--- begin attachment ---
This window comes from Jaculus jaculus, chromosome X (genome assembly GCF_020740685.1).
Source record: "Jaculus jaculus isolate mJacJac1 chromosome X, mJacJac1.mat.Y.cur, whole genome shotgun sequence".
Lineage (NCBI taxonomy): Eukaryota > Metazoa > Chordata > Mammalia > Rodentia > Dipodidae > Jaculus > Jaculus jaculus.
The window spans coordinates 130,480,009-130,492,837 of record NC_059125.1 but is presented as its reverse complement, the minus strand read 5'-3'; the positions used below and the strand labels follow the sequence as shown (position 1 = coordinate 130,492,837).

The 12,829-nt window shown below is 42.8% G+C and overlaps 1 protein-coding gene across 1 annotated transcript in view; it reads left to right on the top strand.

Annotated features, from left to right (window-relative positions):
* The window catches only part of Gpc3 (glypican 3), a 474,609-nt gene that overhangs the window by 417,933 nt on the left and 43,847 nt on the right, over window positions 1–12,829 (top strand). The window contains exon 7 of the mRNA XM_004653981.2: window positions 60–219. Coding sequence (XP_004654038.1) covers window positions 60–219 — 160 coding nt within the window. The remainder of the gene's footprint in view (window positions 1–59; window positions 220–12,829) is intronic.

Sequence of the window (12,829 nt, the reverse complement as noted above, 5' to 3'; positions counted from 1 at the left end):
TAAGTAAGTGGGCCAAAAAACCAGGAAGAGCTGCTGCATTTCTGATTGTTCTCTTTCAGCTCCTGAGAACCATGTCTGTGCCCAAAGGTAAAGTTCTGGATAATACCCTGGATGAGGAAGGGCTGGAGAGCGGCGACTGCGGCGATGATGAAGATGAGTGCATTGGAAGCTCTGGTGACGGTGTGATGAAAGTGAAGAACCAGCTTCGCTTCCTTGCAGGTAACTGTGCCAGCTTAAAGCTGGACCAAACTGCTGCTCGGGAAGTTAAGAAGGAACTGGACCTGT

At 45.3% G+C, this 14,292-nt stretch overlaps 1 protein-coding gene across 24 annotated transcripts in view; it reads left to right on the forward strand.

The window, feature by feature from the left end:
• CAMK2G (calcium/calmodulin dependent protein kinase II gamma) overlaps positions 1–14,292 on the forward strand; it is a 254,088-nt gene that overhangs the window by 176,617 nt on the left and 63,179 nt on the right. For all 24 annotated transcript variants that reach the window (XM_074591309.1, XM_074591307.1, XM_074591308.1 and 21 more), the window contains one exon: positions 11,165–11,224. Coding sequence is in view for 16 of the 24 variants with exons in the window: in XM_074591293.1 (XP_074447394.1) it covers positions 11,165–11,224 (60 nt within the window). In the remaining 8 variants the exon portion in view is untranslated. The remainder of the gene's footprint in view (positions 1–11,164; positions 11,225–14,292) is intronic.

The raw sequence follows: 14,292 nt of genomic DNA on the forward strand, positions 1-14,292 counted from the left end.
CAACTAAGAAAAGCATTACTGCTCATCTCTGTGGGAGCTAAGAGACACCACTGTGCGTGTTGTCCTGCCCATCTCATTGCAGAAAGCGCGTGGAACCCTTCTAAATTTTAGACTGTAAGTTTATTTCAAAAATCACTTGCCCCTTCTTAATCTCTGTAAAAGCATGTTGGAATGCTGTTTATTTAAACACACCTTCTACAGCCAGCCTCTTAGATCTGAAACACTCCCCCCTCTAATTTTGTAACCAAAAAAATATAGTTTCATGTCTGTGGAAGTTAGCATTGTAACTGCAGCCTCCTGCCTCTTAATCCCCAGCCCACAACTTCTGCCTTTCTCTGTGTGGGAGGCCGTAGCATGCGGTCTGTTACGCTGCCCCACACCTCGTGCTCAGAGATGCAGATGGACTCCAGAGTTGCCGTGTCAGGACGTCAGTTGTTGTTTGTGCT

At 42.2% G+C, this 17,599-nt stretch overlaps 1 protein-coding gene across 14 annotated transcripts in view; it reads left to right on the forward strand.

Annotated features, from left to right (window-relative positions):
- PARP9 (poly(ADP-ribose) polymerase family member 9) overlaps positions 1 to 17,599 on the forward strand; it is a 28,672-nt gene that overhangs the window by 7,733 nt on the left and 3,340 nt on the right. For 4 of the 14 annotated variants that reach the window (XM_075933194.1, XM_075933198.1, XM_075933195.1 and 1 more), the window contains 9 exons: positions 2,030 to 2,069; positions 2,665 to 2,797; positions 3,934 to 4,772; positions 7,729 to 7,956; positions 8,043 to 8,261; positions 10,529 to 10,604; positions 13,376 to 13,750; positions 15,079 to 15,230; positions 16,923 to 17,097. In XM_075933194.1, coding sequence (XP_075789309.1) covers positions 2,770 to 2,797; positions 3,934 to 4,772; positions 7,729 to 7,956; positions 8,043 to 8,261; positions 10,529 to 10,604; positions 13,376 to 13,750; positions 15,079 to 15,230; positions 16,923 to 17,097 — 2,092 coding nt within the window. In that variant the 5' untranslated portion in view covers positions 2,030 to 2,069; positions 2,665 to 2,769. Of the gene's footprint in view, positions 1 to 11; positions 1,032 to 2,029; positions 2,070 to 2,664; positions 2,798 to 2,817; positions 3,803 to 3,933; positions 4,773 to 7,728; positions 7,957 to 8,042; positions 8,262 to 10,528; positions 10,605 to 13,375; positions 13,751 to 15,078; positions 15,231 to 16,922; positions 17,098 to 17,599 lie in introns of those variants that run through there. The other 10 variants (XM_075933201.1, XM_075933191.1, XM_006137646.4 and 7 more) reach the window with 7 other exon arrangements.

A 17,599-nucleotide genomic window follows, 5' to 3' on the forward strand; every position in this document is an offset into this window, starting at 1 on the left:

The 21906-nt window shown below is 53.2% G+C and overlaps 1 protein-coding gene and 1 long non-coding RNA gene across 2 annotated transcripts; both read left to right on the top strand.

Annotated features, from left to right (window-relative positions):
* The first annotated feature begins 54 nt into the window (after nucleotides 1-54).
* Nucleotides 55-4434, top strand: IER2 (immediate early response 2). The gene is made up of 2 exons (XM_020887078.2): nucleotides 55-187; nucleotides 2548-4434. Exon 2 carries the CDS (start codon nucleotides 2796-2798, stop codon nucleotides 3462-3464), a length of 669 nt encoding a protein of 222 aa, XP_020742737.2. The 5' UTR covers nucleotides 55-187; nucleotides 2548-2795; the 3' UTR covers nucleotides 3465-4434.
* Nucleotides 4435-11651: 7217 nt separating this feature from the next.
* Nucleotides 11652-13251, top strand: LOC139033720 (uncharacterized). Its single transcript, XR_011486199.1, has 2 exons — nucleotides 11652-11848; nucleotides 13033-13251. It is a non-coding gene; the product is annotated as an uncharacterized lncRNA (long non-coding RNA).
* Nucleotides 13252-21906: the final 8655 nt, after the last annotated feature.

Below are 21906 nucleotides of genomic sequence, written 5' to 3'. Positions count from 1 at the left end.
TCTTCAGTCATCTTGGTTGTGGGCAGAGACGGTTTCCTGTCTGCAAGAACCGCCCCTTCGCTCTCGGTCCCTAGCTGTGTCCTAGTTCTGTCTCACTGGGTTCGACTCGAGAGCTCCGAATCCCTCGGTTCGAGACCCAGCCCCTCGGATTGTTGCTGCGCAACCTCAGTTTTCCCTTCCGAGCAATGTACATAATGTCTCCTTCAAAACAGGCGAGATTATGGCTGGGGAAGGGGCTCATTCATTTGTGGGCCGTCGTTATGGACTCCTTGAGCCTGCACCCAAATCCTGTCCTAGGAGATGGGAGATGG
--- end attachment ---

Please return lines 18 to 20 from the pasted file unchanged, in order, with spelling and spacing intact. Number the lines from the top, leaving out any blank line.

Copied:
A 17,599-nucleotide genomic window follows, 5' to 3' on the forward strand; every position in this document is an offset into this window, starting at 1 on the left:

The 21906-nt window shown below is 53.2% G+C and overlaps 1 protein-coding gene and 1 long non-coding RNA gene across 2 annotated transcripts; both read left to right on the top strand.

Annotated features, from left to right (window-relative positions):